White House internships could finally become paid, making them accessible to lower-income applicants

·3 min read
joe biden white house
President Joe Biden. Official White House Photo by Adam Schultz
  • Internships in some of the country's highest offices could finally be paid.

  • The House Appropriations Committee has allocated funding for White House and State Department internships.

  • The executive director of advocacy group Pay Our Interns said this could make opportunities more equitable.

  • See more stories on Insider's business page.

Interns at the White House and State Department may finally be compensated for their work.

Funding for both White House and State Department internships is included in bills from the House Appropriations Committee. They would get $4.5 million and $10 million, respectively. In the case of the State Department, the bill stipulates that all internships should be paid within the next three years.

For the White House, it's a historic first, according to Carlos Mark Vera, the executive director of Pay Our Interns (POI). The advocacy group, which is devoted to making internships paid, was previously successful in getting Congress to allocate $31 million to intern compensation. More recently, the group has focused its efforts on White House and State Department internships. In December, Pay Our Interns mobilized over 200 former White House interns to call on then-President-elect Joe Biden to make their old positions paid.

"In the Office of Administration's FY22 budget request to Congress, we requested funds to establish an EOP-wide stipend initiative to compensate interns," a White House official said in a statement to Insider. "Compensating interns is aligned with the Administration's priority of advancing equity, removing barriers to equal opportunity, and attracting top talent that draws from the full diversity of the Nation."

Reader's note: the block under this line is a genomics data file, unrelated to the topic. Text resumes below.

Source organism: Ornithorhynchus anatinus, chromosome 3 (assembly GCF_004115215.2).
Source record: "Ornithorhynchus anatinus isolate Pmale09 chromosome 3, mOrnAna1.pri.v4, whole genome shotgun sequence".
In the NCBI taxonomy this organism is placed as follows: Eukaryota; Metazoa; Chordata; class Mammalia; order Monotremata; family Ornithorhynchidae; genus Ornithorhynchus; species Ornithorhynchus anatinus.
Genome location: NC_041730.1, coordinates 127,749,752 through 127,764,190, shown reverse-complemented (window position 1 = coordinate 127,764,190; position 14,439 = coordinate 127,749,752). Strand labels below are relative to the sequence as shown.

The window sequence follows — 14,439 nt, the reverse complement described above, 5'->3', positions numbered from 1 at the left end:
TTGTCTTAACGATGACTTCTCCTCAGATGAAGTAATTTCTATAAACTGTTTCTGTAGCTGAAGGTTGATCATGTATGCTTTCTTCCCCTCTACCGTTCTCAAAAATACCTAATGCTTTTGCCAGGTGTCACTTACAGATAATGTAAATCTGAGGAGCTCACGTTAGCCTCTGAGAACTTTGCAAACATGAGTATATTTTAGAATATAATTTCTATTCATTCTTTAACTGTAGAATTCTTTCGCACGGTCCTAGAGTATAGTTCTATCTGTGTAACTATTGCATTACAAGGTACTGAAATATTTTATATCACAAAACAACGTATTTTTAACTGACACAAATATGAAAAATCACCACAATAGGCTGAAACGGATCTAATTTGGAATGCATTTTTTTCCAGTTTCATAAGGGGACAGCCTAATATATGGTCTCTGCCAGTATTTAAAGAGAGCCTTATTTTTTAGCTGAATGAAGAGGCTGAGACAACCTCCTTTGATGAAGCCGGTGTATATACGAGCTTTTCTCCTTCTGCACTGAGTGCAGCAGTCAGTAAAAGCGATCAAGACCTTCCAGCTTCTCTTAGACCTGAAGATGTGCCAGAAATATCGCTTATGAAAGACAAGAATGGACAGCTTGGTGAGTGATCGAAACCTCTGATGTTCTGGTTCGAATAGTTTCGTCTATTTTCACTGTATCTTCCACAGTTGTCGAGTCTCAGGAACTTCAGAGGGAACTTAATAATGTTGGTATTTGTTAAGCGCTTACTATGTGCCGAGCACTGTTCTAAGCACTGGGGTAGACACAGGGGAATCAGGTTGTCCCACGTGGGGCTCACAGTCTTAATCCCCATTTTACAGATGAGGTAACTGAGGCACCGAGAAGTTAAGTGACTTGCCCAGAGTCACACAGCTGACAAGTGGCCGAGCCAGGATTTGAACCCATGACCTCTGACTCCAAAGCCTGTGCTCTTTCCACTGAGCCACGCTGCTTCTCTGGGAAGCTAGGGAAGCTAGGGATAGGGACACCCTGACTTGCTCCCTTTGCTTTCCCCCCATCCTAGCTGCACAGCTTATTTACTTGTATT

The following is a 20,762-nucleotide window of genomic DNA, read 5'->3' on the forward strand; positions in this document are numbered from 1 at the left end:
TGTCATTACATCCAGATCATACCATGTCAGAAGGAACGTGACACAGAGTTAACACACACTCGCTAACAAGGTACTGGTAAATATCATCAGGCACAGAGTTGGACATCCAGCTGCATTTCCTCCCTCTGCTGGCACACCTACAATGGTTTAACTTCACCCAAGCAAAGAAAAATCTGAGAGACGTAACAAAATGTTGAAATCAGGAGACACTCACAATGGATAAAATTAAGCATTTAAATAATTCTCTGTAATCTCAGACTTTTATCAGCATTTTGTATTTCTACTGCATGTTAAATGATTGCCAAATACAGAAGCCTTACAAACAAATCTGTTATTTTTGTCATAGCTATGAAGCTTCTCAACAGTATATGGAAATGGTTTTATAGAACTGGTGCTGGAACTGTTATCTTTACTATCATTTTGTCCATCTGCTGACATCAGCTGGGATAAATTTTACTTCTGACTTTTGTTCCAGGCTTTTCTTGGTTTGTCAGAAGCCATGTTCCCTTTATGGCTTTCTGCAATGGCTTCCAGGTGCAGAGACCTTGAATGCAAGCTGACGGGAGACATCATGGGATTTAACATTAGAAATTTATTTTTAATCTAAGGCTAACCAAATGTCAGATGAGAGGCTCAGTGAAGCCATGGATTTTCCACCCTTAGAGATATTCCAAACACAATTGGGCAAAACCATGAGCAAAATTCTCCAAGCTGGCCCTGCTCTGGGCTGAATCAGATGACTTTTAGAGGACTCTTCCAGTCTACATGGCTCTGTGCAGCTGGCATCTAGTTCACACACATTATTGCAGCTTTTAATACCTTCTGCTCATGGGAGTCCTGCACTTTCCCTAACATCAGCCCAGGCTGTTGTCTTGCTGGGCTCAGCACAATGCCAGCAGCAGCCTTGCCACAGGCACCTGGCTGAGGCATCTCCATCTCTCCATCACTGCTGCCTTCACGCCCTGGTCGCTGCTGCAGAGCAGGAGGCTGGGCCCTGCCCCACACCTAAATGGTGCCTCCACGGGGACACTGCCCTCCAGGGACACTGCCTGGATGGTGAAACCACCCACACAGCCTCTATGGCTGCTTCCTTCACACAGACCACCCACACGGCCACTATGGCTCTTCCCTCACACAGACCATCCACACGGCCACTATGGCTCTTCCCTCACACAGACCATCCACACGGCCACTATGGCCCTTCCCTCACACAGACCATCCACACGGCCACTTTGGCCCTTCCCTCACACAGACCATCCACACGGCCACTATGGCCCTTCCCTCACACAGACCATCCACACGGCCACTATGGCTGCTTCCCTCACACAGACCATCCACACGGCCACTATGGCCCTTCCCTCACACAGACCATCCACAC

Unpaid internships - where many future powerbrokers, reporters, and other prospective scions get their start - have come under harsh online critique this past year, since the lack of compensation may shut out prospective applicants who can't afford it. Rep. Alexandria Ocasio-Cortez even weighed in, writing in a tweet: "Pay your interns! It'll improve your operation and make it more diverse and just."

Just last week, President Biden signed an executive order calling for the federal government to reduce its reliance on unpaid interns.

For Vera, the funding marks both an official turning point in attitudes toward unpaid internships, and another potential precedent-setting victory in a step towards greater equity.

"Internships are a racial and economic justice issue. They accelerate the inequity in our country. It deepens the racial wealth gap between white families and Black families, because internships are that pathway to get into your career," Vera said, citing findings that internships can cost around $6,000 for those lucky enough to obtain them.

He added: "A lot of these issues like student debt, the wage gap - a lot of it has to do with internships. People are taking out student loans to do an unpaid internship."

There's still work to be done, according to Vera, who wants to harness the intern-funding momentum to get federal agencies like the Department of Labor to compensate interns. And both of the bills need to pass the Senate before the funding is enacted; the House Appropriations Committee votes on the State Department funding today.

"These changes will make it easier to not only attend to public service, but allow the administration to draw in more fully of our national strengths," Vera said. "And that's like a win for the country - really tapping into the talent that has been historically excluded."

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